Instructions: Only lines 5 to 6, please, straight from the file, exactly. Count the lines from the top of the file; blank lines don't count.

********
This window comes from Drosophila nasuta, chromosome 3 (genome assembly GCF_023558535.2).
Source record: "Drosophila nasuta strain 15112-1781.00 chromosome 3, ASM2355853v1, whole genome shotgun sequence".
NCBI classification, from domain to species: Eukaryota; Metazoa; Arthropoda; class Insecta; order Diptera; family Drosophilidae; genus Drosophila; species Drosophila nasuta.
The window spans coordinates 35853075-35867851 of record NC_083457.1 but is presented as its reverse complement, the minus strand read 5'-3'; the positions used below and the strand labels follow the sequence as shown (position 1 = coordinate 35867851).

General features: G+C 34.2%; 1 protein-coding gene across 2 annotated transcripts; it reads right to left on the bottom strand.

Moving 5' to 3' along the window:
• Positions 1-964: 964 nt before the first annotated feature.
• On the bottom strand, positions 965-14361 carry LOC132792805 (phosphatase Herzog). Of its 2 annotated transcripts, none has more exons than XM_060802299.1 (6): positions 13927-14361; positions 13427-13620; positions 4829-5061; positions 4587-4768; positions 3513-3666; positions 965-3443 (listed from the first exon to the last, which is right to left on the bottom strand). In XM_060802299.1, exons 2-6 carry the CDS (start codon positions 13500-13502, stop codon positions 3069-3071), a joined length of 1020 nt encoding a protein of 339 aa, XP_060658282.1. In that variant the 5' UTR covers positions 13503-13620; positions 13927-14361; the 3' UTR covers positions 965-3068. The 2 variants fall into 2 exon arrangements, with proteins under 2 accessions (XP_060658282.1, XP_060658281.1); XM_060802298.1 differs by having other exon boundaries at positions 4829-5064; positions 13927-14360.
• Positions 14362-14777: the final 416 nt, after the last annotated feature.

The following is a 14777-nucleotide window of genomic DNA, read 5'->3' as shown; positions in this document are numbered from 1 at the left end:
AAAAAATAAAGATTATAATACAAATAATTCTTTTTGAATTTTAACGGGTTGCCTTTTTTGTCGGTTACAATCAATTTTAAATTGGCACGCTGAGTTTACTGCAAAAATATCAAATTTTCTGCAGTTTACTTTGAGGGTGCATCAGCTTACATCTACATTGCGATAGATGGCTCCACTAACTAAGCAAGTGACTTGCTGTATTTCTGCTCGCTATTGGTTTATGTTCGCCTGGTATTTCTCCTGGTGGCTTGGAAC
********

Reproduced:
General features: G+C 34.2%; 1 protein-coding gene across 2 annotated transcripts; it reads right to left on the bottom strand.

Moving 5' to 3' along the window: